Still, while not a product of the junkyard, Nimda's level of ingenuity left something to be desired. The idea of attacking servers and PCs at the same time is a new one, Perry said, but the actual exploit used by Nimda is an old server hole for which a patch already exists; the virus simply took advantage of unpatched servers.
On its initial appearance, in April, antivirus experts considered the Badtrans worm nothing more than a midlevel threat, but a more dangerous variant appeared in time for the holidays.
Badtrans, which attacks PCs running Microsoft's Outlook e-mail program and unpatched 5.01 and 5.5 versions of the company's Internet Explorer browser, installs a program that records keystrokes on the PC and sends the data to an e-mail address held by the virus' author.
Badtrans replicates by replying to unread messages in an Outlook mailbox and sending itself to e-mail addresses contained in Web pages in the IE browser cache and the Windows folder labeled "My Documents."
Three lists included Badtrans as one of the top three viruses, and the fourth, Sophos, released its list in late November, just as reports of the new Badtrans variant started to appear. Badtrans still made Sophos' top 10.
SirCam and the latest Badtrans appeared in the top three positions most frequently, but some relatively old viruses still managed to crack several top 10 lists. "And in the top 100 you have plenty of viruses that are five or six years old," Perry said.
Hybris, which was in the top six in several lists, first appeared in reports for October 2000. The worm spreads by using addresses in the headers of incoming e-mail messages and produces a slow, steady stream of e-mail, rather than a barrage.
Kakworm made the top 10 for Sophos, Central Command and Symantec. Although Kakworm is older than SirCam and Badtrans--Kakworm reports date back to at least the first half of 2000, if not earlier--the bug represents a newer trend: viruses embedded directly in the text of e-mail messages themselves, rather than in attached files.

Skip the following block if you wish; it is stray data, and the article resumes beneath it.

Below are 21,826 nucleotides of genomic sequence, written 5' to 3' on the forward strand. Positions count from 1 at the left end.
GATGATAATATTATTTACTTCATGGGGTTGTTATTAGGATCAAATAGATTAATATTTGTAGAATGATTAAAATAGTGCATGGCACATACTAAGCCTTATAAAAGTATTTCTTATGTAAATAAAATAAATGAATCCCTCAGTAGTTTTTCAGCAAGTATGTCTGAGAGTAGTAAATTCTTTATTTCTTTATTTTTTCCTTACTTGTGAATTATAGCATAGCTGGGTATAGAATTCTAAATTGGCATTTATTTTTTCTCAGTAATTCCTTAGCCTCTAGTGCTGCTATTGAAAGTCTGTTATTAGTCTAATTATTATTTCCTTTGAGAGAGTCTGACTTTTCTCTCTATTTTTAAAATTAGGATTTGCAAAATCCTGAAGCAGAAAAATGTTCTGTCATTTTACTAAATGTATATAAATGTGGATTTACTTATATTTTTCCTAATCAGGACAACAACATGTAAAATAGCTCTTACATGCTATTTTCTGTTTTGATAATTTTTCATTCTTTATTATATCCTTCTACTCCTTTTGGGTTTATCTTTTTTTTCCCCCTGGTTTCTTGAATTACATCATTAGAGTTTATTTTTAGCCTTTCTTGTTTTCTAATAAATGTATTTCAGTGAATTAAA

E-mail attachments continued to be the most popular means of spreading viruses--more than 90 percent of all virus reports came from e-mail, according to CA.
Viruses largely work through what antivirus specialists term "social engineering"--techniques that take advantage of people's social habits and expectations to trick them into opening attachments or visiting harmful Web pages--an e-mail written in a conversational tone is an example.
Unless people increase their caution and change their behavior, e-mail viruses will continue to do damage in 2002 because virus writers are getting better, said Ian Hameroff, director of antivirus solutions for CA. No security technology, Hameroff said, can take the place of common sense moves such as updating antivirus software regularly, patching operating systems and applications, and deleting suspicious attachments without opening them
"You can have a fire extinguisher in your house, but if you walk around setting fires and dropping matches...you're going to get burned," Hameroff said.
The best solution is to stop viruses before they reach users, said Perry, whose employer specializes in "gateway" level antivirus protection. Companies like Trend Micro have long argued that the security benefits of filtering e-mail for viruses outweighs any potential invasion of privacy, especially in a corporate setting. Courts have ruled that companies have the right to search their employees' e-mail.
Luckily, PC users are gradually becoming smarter about e-mail, Perry and Hameroff said.